Qualcomm’s senior director of wearables, Pankaj Kedia, has announced that Qualcomm will unveil a successor to its aging Snapdragon Wear 2100 platform this Fall. While Kedia stopped short of providing specifics, such as die size and actual battery life, he was very forthcoming on several key features.
Qualcomm’s new chipset promises:
Rethought system architecture
Reduced physical size facilitating smaller designs
A “significant” upgrade to battery life
All chips will have Bluetooth and Wi-Fi as standard
Fitness and sports-focused chips will have GPS
Many will have LTE
Describing the 2100 as ‘aging’ is too polite a term, built on a 28nm manufacturing process, it was outdated when it launched back in February 2016. In today’s landscape, specifically, when compared to Apple and Samsung, it’s positively vintage.
Qualcomm began work on the new platform immediately following the launch of the 2100, and has used the intervening years to observe consumers and brands expectations and requirements within the wearables landscape.
When referring to Qualcomm’s previous chipsets, Kedia stated “But when we go to generation three, it’s designed from the ground up for a no-compromises smartwatch experience with dedicated chips that make your watch look pretty when you’re not looking at it, that brings the best fitness and watch experience, and extends battery life.” In relation to battery life, Kedia elaborated further going on to say “You’ll see improved battery life when interacting with the watch, but also more importantly, when you’re not.”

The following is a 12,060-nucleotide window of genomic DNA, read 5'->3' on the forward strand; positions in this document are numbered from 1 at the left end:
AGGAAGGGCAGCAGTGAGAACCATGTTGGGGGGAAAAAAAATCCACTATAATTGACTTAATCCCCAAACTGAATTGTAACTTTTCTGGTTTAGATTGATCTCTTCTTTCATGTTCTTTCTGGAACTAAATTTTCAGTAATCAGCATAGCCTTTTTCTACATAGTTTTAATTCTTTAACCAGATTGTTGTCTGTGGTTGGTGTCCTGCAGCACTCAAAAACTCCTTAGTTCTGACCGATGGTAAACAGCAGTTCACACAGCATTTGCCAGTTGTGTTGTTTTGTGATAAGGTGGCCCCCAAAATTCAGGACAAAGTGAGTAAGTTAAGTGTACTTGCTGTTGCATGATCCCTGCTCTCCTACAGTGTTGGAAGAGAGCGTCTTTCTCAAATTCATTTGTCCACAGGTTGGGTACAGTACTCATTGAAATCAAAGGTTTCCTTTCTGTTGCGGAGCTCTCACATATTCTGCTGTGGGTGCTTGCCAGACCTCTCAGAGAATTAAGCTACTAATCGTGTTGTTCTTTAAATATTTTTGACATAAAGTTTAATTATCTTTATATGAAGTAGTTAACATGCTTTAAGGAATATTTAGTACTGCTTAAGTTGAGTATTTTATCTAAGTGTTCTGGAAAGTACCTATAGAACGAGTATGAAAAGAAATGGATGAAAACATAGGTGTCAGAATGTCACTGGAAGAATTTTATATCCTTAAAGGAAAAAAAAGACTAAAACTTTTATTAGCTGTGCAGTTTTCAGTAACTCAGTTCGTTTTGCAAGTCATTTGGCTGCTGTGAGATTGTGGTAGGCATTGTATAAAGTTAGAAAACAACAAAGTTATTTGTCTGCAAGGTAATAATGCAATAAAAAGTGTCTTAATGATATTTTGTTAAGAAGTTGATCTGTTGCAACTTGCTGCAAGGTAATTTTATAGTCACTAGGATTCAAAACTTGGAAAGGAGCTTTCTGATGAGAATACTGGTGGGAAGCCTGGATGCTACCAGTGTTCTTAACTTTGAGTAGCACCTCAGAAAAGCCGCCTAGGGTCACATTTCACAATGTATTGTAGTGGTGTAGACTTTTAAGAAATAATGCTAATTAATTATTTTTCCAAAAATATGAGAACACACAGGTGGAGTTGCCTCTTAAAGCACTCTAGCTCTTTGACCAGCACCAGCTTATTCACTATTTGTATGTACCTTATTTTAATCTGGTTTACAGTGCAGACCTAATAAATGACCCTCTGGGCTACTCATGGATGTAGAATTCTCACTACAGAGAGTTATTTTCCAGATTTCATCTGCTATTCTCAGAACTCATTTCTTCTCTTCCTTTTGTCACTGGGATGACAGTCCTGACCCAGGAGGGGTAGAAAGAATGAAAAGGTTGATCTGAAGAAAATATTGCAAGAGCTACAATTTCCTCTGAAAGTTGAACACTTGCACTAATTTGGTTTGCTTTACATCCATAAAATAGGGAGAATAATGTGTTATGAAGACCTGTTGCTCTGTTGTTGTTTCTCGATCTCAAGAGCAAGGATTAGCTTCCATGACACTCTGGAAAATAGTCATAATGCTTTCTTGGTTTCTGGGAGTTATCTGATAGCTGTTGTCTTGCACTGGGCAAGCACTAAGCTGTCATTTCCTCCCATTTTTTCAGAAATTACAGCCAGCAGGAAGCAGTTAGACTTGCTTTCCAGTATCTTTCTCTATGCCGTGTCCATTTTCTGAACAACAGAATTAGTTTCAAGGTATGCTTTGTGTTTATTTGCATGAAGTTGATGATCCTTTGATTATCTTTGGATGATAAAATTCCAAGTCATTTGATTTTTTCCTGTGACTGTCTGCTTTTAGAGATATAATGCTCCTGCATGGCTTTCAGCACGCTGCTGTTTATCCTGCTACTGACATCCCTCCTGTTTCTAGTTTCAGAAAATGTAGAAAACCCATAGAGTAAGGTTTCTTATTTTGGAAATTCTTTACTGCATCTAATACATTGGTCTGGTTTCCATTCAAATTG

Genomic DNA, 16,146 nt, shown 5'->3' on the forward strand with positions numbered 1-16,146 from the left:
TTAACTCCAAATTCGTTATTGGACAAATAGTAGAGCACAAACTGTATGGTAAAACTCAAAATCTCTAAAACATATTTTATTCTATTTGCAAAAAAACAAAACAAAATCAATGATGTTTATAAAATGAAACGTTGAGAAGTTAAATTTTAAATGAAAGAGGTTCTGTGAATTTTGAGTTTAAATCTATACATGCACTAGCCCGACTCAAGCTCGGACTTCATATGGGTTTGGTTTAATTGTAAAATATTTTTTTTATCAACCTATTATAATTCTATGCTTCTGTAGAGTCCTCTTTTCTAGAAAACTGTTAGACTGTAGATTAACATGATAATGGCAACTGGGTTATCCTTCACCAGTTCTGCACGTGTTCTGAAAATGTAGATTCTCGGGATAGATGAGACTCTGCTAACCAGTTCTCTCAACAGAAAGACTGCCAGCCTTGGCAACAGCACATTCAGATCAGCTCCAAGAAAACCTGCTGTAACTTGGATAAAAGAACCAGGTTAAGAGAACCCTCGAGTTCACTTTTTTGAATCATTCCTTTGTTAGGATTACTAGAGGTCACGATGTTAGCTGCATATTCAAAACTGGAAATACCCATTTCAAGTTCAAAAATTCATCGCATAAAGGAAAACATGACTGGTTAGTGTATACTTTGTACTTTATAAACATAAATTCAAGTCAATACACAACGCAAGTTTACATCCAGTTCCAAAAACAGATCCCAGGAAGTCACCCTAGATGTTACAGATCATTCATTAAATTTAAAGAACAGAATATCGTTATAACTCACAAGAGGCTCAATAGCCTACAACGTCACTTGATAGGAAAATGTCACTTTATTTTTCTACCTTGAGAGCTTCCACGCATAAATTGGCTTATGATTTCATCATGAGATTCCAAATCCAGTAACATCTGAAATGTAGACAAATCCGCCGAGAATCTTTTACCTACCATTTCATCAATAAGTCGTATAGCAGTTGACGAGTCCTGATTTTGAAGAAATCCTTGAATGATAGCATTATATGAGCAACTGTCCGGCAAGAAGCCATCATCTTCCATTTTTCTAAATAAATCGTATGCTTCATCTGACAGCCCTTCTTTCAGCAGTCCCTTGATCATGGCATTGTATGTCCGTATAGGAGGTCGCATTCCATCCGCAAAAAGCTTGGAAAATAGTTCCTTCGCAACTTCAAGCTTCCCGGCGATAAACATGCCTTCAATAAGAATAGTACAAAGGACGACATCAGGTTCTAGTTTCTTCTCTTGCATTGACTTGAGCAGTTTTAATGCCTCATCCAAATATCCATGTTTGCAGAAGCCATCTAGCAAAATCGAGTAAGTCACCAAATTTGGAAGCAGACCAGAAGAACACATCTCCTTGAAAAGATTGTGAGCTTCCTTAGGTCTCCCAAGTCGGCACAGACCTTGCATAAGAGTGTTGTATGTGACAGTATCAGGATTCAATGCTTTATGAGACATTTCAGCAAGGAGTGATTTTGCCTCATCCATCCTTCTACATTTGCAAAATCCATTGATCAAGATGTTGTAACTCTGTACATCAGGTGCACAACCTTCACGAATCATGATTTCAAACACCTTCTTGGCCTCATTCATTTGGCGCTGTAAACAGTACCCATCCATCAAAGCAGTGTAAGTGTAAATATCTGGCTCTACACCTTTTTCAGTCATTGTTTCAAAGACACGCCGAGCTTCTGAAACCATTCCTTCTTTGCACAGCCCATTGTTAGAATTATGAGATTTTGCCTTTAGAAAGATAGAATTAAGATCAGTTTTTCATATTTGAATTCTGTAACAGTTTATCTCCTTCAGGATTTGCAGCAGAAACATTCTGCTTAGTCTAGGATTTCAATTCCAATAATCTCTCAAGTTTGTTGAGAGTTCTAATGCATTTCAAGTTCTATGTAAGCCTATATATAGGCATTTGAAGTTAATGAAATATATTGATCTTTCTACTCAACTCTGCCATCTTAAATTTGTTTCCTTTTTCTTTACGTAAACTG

LG Watch Style and LG Watch Sport – powered by Qualcomm’s Snapdragon Wear 2100
We’ll witness the results of Qualcomm’s efforts this Fall when they officially announce the new chipset alongside a ‘lead smartwatch’. Could this be the rumored Google Pixel Watch, timed to go head to head against Apple’s next-generation Apple Watch perhaps? Furthermore, by the 2018 holiday season, several partners will have announced new products containing the new chipsets.
Knowing that something better is coming down the pipeline, we’d foresee that the market for Wear OS wearables won’t be picking up until Q3 or even Q4 when the new chipset and devices are officially announced.
Via | Via